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Global Multidimensional Poverty Index 2019: Illuminating Inequalities

Published on Thursday, July 25, 2019
Multidimensional Poverty Index 2019: Illuminating Inequalities
  • The Multidimensional Poverty Index (MPI) is released every year jointly by the United Nations Development Programme (UNDP) and the Oxford Poverty and Human Development Initiative (OPHI). The 2019 Multidimensional Poverty Index Illuminating Inequalities covers 101 countries. It means the index provides data of 76 per cent of the world population.
  • The Multidimensional Poverty Index (MPI) provides data about poverty across the world and also monitors the progress towards Sustainable Development Goal (SDG) 1. The index aims to reduce poverty across the world. The MPI index uses 10 indicators in Health, Education and Standard of living.
  • The 2019 MPI index highlights that the traditional concept of poverty is outdated and labelling countries as rich and poor is an oversimplification. As the name of the 2019 MPI report suggests, the report puts light on disparities in how people experience poverty across the world.
  • The report has selected 10 countries for which changes over time have been analyzed. These 10 countries are- India, Bangladesh, Cambodia, Democratic Republic of Congo, Ethiopia, Haiti, Nigeria, Peru, Vietnam and Pakistan.

Global Findings-

  • The Index founded that across 101 countries, 1.3 billion people (23.1 %) are multidimensionally poor.
  • Half of these 1.3 billion multidimensionally poor people are children under the age of 18.
  • Two-thirds of these multidimensionally poor people i.e. 886 million people live in middle-income countries.
  • The report highlights the variation in multidimensional poverty within countries.
  • Data about child poverty in South-Asia reveals that 10.7 per cent of girls in the region are out of school and live in a multidimensionally poor household.
  • 22.7 per cent of children under age 5 experience intrahousehold inequality in South Asia while over a third of children under age 5 experiences have such inequality in Pakistan.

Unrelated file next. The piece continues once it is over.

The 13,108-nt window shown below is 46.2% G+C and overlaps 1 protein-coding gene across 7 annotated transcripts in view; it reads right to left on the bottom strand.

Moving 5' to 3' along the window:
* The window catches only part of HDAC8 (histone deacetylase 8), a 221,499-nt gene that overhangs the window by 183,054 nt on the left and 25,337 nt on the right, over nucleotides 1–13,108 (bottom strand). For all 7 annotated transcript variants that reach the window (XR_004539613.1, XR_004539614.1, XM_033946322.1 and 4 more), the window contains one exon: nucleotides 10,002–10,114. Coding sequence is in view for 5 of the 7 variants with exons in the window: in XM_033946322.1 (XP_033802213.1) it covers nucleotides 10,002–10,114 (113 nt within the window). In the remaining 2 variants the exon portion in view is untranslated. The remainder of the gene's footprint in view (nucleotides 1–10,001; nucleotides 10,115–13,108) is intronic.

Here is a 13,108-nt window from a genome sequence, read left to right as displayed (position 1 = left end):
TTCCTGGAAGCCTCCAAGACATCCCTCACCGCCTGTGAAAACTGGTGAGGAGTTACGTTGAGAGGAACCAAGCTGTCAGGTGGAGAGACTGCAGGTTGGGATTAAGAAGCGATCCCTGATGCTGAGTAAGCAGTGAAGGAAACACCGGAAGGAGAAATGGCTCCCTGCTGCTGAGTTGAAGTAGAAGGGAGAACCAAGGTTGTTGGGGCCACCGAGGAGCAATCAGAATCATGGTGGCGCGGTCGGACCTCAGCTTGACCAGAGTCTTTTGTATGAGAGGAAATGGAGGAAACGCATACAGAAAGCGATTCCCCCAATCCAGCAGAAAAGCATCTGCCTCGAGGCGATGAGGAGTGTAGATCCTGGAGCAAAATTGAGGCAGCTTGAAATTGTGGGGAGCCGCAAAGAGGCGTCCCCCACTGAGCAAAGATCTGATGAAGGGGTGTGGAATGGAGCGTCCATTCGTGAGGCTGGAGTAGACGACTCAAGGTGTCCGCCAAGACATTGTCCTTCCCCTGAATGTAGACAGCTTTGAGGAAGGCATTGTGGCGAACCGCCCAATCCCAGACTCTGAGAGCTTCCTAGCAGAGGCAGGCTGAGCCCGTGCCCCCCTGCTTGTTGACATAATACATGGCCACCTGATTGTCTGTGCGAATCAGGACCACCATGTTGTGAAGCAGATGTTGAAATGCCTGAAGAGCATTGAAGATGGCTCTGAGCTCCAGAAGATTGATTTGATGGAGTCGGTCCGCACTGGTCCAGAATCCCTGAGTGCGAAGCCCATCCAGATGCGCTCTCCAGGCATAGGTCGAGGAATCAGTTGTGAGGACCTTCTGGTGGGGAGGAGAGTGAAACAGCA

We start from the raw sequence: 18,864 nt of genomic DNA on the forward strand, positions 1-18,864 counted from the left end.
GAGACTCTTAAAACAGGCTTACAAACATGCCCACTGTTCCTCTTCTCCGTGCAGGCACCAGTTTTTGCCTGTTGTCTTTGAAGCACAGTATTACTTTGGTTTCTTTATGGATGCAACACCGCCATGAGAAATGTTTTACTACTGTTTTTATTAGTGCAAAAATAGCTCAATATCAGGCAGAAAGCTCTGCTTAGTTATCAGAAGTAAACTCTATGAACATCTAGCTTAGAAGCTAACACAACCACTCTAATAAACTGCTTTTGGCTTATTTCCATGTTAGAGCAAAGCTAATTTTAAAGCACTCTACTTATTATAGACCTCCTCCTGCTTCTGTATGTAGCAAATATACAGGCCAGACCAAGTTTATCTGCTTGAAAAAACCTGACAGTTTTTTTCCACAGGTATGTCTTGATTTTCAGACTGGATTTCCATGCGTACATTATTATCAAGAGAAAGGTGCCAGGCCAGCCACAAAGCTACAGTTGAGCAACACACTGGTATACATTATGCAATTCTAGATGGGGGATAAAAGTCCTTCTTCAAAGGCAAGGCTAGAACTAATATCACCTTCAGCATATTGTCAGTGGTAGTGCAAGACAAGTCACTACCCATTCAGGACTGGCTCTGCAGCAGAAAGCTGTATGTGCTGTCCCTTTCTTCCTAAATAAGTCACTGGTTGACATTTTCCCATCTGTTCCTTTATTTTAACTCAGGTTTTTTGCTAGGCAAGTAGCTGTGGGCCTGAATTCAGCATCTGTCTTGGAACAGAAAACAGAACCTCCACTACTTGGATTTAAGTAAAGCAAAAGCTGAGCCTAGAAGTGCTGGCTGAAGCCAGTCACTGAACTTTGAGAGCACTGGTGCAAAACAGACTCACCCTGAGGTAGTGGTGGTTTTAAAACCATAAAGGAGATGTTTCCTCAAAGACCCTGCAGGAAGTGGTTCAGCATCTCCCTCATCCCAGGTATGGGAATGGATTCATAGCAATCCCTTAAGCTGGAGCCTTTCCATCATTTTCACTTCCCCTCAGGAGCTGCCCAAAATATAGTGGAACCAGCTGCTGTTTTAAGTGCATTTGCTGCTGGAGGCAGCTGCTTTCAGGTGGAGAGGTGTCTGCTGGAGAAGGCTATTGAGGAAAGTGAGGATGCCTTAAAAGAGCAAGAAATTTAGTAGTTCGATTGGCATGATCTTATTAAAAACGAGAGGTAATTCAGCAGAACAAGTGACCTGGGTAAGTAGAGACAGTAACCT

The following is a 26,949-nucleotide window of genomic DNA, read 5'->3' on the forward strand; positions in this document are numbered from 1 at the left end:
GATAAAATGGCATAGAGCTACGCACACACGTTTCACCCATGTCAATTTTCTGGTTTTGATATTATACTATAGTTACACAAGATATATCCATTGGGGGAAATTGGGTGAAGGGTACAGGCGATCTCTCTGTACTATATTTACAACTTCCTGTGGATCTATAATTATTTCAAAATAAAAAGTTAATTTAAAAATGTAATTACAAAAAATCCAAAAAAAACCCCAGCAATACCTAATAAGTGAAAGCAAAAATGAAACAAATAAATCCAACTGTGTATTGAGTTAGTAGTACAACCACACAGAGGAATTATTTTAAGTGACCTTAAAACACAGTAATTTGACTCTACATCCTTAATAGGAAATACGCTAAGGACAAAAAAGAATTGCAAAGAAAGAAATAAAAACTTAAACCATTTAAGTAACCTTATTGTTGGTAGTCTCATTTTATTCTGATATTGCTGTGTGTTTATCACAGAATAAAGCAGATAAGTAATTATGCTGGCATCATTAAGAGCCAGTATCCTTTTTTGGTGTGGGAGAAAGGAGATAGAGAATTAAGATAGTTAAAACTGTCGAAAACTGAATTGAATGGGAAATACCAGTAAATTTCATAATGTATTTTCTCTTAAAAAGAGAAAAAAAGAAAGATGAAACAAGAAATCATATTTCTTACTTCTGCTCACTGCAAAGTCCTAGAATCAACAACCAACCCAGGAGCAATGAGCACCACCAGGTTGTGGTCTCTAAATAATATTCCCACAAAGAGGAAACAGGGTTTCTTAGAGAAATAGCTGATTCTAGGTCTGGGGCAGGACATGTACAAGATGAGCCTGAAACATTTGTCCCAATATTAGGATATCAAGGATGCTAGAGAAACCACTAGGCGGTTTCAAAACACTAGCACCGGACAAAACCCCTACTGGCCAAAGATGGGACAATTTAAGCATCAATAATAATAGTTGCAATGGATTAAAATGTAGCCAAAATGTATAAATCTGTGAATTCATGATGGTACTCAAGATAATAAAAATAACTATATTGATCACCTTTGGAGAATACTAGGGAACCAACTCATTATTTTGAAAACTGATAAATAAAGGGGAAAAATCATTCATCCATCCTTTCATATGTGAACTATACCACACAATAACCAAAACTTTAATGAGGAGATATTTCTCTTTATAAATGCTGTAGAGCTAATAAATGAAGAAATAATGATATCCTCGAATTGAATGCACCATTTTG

• India and Cambodia have reduced their MPI values the fastest among the 10 selected countries.
  • The index highlights inequalities in MPI values across the world by giving the example of Egypt and Paraguay. Both these countries have similar MPI values, but inequality among multidimensionally poor people is considerably higher in Paraguay.
  • There are 94 Million multidimensionally poor people in Upper-middle income countries, 792 million in lower-middle-income countries and 440 million in low-income countries.
  • Sub-Saharan Africa and South Asia have the largest proportions of multidimensionally poor people with 84.5 per cent of all multidimensionally poor population.
  • Out of the 10 selected countries, the bottom 40 per cent are improving the Multidimensional Poverty Index attainments faster than the total population.

India Specific Findings-

  • India is one of the 10 countries selected for analysis. The index shows India and Cambodia have reduced their MPI values the fastest.
  • In India, Jharkhand reduced multidimensional poverty from 74.9 per cent to 46.5 per cent between 2005-06 and 2015-16.
  • India is among the countries which have significantly reduced deprivations in all 10 indicators. Other countries who have reduced deprivations are Ethiopia and Peru. India has improved in cooking fuel, nutrition, assets and sanitation.
  • In India, poverty reduction in rural areas has outpaced that in urban areas. Same is the case with Cambodia, Haiti and Peru.
  • Child poverty has reduced faster than adult poverty in India, Bangladesh, Cambodia, Haiti and Peru.

Quick Fact-

  • For the first time, MPI was developed in the year 2010 by the Collaboration of Oxford Poverty and Human Development Initiative (OPHI) and the United Nations Development Programme (UNDP).
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